Finally, another addition could be some climbers - Lonicera (honeysuckle) and Clematis. Plenty of honeysuckles have appropriately coloured flowers and the range of Clematis is absolutely staggering. Train these plants along fences or amongst trees and bushes.

I'm not sure how many of these will be available in Poland, but certainly in Germany and other places west of Poland if you like driving a long way with a load of plants for company. I would still say that it would be worth trying with a Japanese Maple, but start with a small one and keep it in a pot so it can be taken under cover in winter.
OP PolishCowboy 1 | 48  
30 Mar 2009 /  #8
osiol

Thanks for the info and the suggestions. Are you a professional landscaper or landscape architect?
I'll start growing a few of the Japanese maples this summer (in a pot). Good Idea with the wall climbers, I hope they can cling-on to the porcelain tiles.

Would covering a plant in fleece prevent it from getting air? I was thinking I'd use some snipers ghillie suit netting its pretty compact and very breathable, and not very expensive in the states anyways.

Thanks again, you gave me some great ideas.
osiol 55 | 3,922  
30 Mar 2009 /  #9
Are you a professional landscaper or landscape architect?

I'm a professional grower, but not a professional gardener.

Good Idea with the wall climbers, I hope they can cling-on to the porcelain tiles.

You'll need trellis for Clematis or Lonicera. Very few plants will be able to cling to smooth ceramic tiles.

Would covering a plant in fleece prevent it from getting air?

Use fairly light fleece, but possibly doubled up to give it an extra layer. You shouldn't have a problem with air getting to the plant. After talking to a Slovakian colleague about their climate down there in Slovakia, I'd recommend with any tender plants like Fuchsias, cut them back to just a few centimetres for winter and mulch with leaf litter, then cover with heavy fleece. Then expect the thing to die anyway!

snipers ghillie suit netting

I'm not entirely sure what this stuff is. I had a look on g**gle, but still not sure. Anything is worth a try though.
George8600 10 | 637  
1 Apr 2009 /  #10
I can tell you for one that it's near impossible to grow those beautiful Japanese Cherry Blossoms in Poland; or for that matter anywhere in Europe. :-(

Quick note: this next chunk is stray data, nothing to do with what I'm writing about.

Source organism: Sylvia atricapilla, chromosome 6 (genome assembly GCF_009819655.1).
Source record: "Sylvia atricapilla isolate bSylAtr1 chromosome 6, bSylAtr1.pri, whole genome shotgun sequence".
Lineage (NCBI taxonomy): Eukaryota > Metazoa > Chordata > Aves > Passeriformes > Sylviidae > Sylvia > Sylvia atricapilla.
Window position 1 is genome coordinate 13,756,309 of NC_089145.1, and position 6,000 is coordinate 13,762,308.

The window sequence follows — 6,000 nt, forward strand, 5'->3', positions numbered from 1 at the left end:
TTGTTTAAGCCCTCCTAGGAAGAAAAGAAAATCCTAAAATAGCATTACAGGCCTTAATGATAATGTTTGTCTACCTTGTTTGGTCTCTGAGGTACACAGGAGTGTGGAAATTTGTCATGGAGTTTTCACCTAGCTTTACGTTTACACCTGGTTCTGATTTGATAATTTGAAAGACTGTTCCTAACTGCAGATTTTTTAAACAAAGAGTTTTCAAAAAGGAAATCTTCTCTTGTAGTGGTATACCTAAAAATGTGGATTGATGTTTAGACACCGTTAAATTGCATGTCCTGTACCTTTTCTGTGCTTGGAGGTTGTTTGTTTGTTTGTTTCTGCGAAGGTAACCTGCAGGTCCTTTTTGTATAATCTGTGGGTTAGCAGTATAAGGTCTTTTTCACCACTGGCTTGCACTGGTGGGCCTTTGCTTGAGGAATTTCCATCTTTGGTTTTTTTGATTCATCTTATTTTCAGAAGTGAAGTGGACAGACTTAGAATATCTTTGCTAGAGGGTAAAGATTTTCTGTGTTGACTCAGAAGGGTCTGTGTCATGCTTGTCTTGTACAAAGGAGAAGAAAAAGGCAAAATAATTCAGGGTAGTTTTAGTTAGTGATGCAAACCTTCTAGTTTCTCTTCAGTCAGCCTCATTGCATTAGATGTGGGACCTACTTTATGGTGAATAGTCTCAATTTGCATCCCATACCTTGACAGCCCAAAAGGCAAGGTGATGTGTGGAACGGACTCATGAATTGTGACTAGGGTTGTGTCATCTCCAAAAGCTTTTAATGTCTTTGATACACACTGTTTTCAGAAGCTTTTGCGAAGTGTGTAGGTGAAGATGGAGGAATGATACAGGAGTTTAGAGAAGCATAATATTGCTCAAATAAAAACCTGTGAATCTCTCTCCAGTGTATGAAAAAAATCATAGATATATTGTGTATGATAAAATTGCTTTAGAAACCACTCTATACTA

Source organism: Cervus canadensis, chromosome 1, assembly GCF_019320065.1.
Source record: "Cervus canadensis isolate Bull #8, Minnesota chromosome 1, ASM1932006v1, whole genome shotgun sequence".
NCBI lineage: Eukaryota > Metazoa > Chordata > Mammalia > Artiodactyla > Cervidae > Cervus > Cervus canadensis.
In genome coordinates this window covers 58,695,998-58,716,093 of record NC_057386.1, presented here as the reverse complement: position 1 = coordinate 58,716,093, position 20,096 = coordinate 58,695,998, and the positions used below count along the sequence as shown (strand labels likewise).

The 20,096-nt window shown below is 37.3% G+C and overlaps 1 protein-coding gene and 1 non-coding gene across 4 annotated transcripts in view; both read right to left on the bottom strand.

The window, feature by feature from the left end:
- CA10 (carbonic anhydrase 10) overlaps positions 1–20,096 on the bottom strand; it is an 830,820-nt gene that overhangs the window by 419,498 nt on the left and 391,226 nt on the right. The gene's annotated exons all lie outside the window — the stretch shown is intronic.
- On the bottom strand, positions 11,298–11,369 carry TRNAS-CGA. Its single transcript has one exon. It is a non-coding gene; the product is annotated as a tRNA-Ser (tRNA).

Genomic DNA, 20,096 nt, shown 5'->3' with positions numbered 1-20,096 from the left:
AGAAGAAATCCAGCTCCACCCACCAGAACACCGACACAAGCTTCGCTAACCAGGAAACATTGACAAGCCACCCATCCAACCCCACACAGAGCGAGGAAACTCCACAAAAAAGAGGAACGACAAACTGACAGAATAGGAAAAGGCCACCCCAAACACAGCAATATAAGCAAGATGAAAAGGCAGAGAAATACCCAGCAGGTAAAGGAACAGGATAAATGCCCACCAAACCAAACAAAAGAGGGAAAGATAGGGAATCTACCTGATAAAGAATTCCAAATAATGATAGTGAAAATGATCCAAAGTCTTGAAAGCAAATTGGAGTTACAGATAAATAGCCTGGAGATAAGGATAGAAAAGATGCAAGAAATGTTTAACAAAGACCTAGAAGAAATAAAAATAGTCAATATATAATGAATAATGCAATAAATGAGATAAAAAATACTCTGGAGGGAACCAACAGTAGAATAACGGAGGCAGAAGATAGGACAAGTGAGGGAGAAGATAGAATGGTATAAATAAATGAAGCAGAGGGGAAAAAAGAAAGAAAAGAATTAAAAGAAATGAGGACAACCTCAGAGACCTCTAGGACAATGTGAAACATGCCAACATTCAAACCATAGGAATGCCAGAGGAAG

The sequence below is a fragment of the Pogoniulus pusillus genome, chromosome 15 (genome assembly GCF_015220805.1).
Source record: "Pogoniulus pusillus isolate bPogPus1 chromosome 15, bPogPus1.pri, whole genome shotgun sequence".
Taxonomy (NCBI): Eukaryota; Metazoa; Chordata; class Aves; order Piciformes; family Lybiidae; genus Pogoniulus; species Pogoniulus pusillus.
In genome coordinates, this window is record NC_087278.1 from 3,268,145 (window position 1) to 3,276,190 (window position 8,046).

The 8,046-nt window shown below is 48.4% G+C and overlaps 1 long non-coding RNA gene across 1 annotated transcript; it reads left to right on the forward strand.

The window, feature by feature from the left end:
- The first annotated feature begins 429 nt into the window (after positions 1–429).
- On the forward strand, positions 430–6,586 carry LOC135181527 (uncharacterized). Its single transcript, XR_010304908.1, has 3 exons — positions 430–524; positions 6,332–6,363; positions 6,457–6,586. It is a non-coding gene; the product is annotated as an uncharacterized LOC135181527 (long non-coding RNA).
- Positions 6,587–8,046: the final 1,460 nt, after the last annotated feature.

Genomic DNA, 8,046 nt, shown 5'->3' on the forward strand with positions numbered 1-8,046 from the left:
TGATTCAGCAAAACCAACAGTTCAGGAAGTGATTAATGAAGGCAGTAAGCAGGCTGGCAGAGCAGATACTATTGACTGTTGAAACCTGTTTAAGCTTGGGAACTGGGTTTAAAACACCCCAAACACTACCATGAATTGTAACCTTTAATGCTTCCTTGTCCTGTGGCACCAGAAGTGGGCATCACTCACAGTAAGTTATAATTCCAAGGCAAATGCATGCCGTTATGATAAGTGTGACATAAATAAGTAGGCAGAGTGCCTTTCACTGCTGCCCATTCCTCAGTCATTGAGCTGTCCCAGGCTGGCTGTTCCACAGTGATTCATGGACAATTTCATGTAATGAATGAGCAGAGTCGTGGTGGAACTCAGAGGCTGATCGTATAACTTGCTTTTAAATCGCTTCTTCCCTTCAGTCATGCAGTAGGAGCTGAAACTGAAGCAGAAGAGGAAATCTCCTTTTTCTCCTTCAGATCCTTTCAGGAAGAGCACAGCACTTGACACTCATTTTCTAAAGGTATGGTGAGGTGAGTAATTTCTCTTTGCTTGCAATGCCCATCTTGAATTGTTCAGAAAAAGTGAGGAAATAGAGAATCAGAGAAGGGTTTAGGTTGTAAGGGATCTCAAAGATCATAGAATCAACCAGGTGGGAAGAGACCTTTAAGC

Randal 1 | 577  
1 Apr 2009 /  #11
near impossible to grow those beautiful Japanese Cherry Blossoms in Poland

Can’t they grow nearly anything that we can in the States? From what I’ve seen on some sites that had weather noted, the Polish climate is just about the same as ours.

g**gle

Lol...
George8600 10 | 637  
1 Apr 2009 /  #12
Yea Randal, Chicago climate is very similar to Polish. However I did take this botany class claiming that soils are different, winds, nutrients, microorganisms in the dirt, ecosystem for botanic animals. Owell. In Japan though, they're climate is immensely different. The springs are warm as are the autumns, the summer has a heavy rain/storm portion to it within the spring as well. And the winters snow a lot but aren't miserably cold.
Lukasz K - | 103  
12 Apr 2009 /  #13
You can for sure grow Japanese red maples (Acer palmatum, Acer japonicum, Acer grisetum, Acer schirasavanum, Acer sieboldianum) to some extend (good soil conditions, and stand hidden from eastern winds) in Poland but I would reccomend "natural" or slightely changed selections (like A. palmatum 'Atropurpuretum') becouse those grafted tiny maples like 'Dissectum' tend to be less hardy.

Poland lies in USDA zone 6 (western in z. 7) but you have to consider that Polish climate is very different from those of US - Poland lies much further to the north so the winters are much longer and summers shorter and less warm.

See here: glebowski.eu/UPRAWA/usdaeuropa.jpg

Regards

Lukasz
Rafal_1981  
12 Apr 2009 /  #14
I was wondering if Japanese red maples can grow in southern Poland, I can't seem to find any info on the subject.

You can check here: wroclaw.pl/ogrod/index.htm (Japanese garden in Wroclaw)
OP PolishCowboy 1 | 48  
15 Apr 2009 /  #15
Thanks for all the info guys. I'll start planting.
Thanks